As we continue in our series, Live Big, this week we are talking about how to live our lives in such a way that we can be generous and save wisely and thus use the resources God has given us in a way that is consistent with His own plans for them. Doing this will unlock the abundance He desires for us to enjoy. And how is it that we must live? Within our means. But you already knew that. What we are talking about here will take us to the heart of that challenge so that we can understand what has to be in place first if we are to do it at all. Thanks for reading and sharing.
Minding Your Means
Have you ever met the Joneses? That’s not really a terribly common name around these parts, so you may not have. I grew up with some Jonases (not the brothers), but I haven’t known many Joneses over the years. But they must be doing pretty well because a lot of people live their lives trying to keep up with them. Or, at least, that’s what we’re told. We hear often about keeping up with the Joneses. The Joneses always seem to have just a little bit more than you do. You have a big screen TV. Theirs is bigger. You have a new house. Theirs is newer. They bought their boat just before you did. They showed off their new golf cart to the neighborhood a few weeks before yours arrived. Their kids do more activities than yours do and they’re better at them too. Of course, that’s because they can afford the extra private coaching sessions with the local former-pro. You try to do some exercise occasionally so you can maintain roughly the same shape as your current wardrobe. They run marathons four times a year. You aim to eat and feed your kids somewhere in the region of healthy at least a couple of meals during the week. All you ever hear about from them is how they are enjoying whatever the latest health food craze happens to be for dinner each night. And to top it all off, their kids eat all their vegetables without an argument. The Joneses are just hard to keep up with.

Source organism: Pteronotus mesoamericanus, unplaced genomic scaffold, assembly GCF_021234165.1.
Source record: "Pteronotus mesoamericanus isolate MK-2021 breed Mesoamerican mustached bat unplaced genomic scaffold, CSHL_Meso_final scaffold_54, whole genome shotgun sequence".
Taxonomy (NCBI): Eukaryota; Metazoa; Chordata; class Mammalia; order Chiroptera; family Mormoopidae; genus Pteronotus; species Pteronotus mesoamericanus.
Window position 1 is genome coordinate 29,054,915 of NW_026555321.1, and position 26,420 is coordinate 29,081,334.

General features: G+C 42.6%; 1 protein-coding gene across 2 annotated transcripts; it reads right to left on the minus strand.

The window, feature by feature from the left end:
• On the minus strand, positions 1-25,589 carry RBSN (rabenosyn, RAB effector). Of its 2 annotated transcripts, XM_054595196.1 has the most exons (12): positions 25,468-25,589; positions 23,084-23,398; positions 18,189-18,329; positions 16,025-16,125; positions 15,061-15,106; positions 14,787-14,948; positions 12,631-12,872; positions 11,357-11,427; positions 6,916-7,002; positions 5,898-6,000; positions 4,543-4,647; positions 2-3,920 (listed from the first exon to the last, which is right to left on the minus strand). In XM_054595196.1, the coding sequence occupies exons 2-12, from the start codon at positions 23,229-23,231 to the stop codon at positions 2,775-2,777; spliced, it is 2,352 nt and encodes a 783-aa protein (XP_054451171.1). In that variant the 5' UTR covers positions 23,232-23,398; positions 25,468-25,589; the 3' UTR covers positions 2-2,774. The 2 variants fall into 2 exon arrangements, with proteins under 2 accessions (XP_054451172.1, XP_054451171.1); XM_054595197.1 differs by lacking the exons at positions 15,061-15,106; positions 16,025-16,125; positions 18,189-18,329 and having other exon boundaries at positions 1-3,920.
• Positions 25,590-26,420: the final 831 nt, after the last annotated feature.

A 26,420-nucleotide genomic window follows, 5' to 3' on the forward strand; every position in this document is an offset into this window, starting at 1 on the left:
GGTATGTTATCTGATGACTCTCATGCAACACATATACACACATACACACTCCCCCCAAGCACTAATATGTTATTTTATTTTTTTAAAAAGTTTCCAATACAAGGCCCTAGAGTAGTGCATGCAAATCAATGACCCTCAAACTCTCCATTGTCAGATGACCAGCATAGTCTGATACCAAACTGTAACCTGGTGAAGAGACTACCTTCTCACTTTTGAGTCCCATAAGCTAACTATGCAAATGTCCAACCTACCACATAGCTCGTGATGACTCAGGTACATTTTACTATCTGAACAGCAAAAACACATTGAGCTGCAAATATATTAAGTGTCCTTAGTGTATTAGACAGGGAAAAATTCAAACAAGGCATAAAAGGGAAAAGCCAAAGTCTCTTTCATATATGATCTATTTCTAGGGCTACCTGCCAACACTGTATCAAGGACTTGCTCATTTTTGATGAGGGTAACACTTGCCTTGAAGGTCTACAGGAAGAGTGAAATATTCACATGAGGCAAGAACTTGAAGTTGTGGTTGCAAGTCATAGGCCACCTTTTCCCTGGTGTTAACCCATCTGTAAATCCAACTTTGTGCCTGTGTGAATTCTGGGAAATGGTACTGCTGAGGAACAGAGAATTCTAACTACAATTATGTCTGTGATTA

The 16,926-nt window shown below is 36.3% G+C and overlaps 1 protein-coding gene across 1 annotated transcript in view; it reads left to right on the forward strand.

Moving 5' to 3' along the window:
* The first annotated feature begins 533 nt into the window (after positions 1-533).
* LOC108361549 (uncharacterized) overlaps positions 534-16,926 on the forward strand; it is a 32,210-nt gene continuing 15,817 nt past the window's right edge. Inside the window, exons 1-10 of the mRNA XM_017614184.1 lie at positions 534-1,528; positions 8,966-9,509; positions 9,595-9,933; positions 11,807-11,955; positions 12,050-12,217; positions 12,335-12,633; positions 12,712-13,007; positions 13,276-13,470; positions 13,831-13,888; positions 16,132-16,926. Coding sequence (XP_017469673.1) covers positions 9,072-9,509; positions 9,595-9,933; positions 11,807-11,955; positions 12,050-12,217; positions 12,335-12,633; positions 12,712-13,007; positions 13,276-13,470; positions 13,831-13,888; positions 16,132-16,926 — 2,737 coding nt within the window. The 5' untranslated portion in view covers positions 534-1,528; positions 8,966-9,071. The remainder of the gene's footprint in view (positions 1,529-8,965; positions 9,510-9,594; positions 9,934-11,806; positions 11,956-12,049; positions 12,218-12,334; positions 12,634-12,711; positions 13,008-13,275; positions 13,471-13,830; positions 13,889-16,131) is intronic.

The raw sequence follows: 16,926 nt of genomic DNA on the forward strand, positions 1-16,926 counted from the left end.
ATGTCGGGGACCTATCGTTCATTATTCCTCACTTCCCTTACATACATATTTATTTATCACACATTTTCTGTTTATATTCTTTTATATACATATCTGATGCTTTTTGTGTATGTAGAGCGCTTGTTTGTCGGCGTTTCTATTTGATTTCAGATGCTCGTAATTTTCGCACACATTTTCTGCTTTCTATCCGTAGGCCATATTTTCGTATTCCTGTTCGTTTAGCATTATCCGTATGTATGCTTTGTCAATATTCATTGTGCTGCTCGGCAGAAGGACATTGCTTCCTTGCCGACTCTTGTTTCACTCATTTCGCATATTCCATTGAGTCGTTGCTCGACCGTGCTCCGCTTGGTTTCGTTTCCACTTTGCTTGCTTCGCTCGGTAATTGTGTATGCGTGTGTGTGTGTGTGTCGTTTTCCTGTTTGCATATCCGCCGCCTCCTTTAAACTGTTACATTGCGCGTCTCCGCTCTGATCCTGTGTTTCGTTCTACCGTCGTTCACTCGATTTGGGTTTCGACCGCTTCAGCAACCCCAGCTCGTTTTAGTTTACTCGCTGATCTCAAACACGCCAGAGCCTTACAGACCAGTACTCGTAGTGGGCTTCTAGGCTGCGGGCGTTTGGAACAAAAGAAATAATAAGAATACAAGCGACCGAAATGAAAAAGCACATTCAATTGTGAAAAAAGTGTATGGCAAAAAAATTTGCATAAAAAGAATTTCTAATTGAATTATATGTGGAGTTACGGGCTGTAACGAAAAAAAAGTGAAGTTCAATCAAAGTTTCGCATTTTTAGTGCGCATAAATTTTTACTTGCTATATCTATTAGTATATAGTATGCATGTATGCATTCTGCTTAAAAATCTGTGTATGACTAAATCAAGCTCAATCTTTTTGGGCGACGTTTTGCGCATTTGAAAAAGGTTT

There’s just something in us that keeps reaching in their direction. We know it’s going to cost a little more than the budget allowed to do those extra lessons for the kids, but we don’t want them to fall behind. The grocery allotment is pretty well hitting its ceiling this month, but think how much better everyone will feel when we start eating some of those healthier food items that you seem to only really be able to find at Whole Foods or Trader Joe’s. We can’t really afford (much less have the space for) that new exercise equipment, but if we don’t do something to at least maintain our shape, the cost to us in the long run is probably going to be even greater. That new vehicle or toy or house really isn’t what we need right now, but it sure would be convenient. Besides, look at our lives. Compared with theirs, we’re falling behind. We’ve got to do something to keep up or we’re just going to have to give up. The irony to all of this, is that in our efforts to live as big as we possibly can, we find our world getting smaller and smaller.